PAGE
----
Label comprehension studies test how well a typical consumer can understand the labeling for an over-the-counter (i.e., non-prescription) drug or medical device. The labeling may include the product box or the instructions for use found inside the package. The idea is to reveal areas on the label(s) where vital consumer information could be presented in a clearer or simpler way.
The FDA wants proof that ordinary individuals, including people with lower literacy, can understand and apply the information on the labels on their own, without the help of a healthcare professional.
These studies are often required when medical device or drug manufacturers are applying for an FDA pre-market authorization for their product (i.e., when submitting a 510(k). The FDA may require a label comprehension study in the following situations:
- when a medical device or drug product switches from prescription to over-the-counter (OTC) status;
- when a product is newly introduced;
- when a product approved abroad (E.U., Canada, etc.) is being introduced in the U.S.;
- when there is a new indication or target market;
- if changes are made in directions or warnings; or
- if there are other substantial changes in formulation or dosing.
Label comprehension studies may be conducted in parallel with self-selection studies, simulated use studies, usability testing, and other human factors studies.
Label comprehension studies need to be carefully designed and well implemented to meet the FDA’s rigorous expectations. It is critical to follow the FDA’s Guidance for Industry Label Comprehension Studies for Nonprescription Drug Products. Prior studies, called predicates, also serve as a great source of information about specific product study designs.
Preparing a 510(k) submission for the FDA is no small task. It can be helpful to turn to experts (like us!) to take care of designing and conducting an FDA-grade label comprehension study for your OTC product.
Here are 5 insider tips to consider when conducting a label comprehension study:
1. Start small.
It’s best to take an iterative approach and begin with an exploratory qualitative study. Interview a small group of typical users to test and improve your product labels prior to implementing your full quantitative label comprehension study.
2. Consult experts.
Consult statistical experts when designing your study protocol and sample needs to ensure you have the power you need to meet the FDA’s requirements. There’s a lot to consider when preparing to recruit a diverse, representative group of participants with varying levels of literacy.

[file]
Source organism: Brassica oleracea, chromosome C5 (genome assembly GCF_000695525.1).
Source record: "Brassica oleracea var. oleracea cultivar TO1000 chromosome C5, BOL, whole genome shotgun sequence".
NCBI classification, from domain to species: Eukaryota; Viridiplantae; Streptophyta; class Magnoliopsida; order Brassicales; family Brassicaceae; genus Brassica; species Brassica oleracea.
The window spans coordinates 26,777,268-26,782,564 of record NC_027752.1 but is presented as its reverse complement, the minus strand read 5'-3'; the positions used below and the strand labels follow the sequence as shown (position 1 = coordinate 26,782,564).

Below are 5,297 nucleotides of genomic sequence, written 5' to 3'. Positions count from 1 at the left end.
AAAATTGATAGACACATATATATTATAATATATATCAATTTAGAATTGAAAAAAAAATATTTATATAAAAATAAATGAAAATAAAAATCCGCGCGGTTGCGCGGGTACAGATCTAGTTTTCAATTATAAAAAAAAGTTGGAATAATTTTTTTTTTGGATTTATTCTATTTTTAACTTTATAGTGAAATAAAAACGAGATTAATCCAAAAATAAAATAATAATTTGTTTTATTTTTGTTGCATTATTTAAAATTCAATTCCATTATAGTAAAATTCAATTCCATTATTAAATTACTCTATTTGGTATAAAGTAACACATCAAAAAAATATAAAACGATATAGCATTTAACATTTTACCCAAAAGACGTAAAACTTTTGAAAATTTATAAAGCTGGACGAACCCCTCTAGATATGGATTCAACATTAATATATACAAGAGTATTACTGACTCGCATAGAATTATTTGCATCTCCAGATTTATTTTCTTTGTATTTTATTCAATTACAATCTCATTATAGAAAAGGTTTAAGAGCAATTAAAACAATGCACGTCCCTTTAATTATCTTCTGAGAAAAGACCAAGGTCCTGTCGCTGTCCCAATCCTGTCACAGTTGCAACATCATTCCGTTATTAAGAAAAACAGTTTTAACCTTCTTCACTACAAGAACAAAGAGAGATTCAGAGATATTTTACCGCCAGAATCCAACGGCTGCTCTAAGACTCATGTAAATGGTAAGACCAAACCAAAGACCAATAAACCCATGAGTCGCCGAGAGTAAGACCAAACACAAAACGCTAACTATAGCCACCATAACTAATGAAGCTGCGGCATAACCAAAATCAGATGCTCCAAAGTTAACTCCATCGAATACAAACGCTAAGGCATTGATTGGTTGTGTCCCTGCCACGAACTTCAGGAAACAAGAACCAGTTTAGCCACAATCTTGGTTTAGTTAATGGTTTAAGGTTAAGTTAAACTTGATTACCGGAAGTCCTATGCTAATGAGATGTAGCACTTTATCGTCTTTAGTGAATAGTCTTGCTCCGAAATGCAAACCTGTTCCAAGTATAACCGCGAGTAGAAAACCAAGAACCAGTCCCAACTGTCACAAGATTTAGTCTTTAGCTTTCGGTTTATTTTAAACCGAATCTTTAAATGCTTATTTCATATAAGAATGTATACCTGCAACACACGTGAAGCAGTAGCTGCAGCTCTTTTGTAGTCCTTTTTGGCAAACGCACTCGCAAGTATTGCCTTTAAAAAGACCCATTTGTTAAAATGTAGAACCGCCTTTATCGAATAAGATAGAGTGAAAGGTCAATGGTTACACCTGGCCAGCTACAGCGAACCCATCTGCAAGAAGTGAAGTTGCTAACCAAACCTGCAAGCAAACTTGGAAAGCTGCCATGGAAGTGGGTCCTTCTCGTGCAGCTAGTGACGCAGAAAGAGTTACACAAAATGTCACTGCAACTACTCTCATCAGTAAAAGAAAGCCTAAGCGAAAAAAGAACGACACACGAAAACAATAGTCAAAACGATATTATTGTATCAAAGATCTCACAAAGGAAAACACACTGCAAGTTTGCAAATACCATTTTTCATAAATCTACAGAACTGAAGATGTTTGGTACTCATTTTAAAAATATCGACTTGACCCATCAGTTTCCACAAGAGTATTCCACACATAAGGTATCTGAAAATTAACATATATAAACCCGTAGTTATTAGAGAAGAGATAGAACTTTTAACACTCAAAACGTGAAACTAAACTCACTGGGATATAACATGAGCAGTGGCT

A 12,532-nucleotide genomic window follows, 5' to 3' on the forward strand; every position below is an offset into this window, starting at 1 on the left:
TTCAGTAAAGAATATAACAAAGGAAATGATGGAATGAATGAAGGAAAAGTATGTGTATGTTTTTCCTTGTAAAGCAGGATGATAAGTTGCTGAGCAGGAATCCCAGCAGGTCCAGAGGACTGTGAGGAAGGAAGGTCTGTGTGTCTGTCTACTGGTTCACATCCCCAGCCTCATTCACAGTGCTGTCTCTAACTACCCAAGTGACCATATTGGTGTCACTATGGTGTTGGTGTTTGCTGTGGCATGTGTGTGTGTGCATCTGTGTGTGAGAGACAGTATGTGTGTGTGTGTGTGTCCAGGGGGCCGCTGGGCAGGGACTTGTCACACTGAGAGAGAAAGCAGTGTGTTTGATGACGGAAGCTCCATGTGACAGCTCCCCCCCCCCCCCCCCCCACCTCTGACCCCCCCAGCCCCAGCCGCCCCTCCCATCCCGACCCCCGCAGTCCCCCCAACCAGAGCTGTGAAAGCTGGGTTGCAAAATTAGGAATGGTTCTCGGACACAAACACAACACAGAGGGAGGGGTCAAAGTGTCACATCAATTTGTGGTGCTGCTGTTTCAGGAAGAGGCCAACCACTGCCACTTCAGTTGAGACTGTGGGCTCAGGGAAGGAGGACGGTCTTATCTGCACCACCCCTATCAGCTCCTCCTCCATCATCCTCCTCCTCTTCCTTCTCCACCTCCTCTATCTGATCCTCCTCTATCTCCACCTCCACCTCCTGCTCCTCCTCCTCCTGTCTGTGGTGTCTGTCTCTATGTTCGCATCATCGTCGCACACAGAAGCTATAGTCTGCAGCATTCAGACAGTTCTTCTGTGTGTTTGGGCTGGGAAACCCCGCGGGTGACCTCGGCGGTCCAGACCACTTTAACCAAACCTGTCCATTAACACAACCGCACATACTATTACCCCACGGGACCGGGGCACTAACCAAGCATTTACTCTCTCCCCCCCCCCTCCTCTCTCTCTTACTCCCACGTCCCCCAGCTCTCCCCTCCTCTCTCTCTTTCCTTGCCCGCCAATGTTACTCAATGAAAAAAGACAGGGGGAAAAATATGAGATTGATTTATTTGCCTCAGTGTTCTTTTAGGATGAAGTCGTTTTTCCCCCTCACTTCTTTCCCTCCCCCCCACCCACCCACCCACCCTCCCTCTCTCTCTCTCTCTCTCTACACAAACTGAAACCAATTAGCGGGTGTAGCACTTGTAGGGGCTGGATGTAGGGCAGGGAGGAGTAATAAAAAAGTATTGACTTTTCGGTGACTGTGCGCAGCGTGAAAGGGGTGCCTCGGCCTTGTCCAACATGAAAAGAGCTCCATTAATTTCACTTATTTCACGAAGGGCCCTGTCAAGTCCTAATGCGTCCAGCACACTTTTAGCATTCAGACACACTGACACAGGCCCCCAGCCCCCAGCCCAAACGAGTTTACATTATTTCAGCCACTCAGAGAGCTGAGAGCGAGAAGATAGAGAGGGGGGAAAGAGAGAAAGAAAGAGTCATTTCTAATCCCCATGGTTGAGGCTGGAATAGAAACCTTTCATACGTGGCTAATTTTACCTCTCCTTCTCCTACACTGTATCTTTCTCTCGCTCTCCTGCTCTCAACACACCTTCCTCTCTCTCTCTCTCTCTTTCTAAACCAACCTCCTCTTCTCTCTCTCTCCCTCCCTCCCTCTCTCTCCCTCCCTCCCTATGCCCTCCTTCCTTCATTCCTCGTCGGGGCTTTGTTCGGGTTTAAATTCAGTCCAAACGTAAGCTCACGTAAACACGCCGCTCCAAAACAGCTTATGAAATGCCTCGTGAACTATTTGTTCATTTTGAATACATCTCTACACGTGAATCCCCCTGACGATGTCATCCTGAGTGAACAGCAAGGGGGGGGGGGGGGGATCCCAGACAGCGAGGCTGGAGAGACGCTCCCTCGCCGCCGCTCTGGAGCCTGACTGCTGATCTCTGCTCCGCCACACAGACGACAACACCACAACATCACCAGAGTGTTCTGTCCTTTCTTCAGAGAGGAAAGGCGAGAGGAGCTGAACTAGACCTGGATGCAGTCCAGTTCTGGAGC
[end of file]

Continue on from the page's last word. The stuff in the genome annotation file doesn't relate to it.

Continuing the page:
3. Consider the user.
Pull in experts in questionnaire design to help develop easy to understand, non-biased questions that directly target the comprehension needs for your labeling. Experience in survey question wording is invaluable here. The most common pushback that we see from the FDA to a user comprehension study protocol relates to biased question wording.
Use that iterative approach to help design your questionnaire too. While you work on improving your label content, use the same qualitative design to trial your study protocol and survey questions. Use the participants’ insights to optimize your questionnaire and ensure that it is measuring their comprehension effectively.
5. Get the opinion of an FDA expert.
Run your study by a certified regulatory expert (with FDA experience) when you are designing your label comprehension study. Regulatory experts will understand the nuances for how the regulation is applied to your particular product. SoundRocket can help connect you with a certified regulatory expert if you need.
When done properly, user or label comprehension studies help ensure typical consumers will know how and when to safely and effectively use an off the shelf drug or medical device. And while they may be required to meet the FDA’s needs, these studies have a wonderful advantage of making your product better than ever before. In fact, some may find a label comprehension study to be an effective way to improve their product regardless of regulatory needs.
If you are working on an FDA pre-market (or 510(k)) submission for your OTC medical product and you need to perform a label comprehension study, let’s chat! Our multidisciplinary and experienced team of health communication experts and survey methodologists is here to help.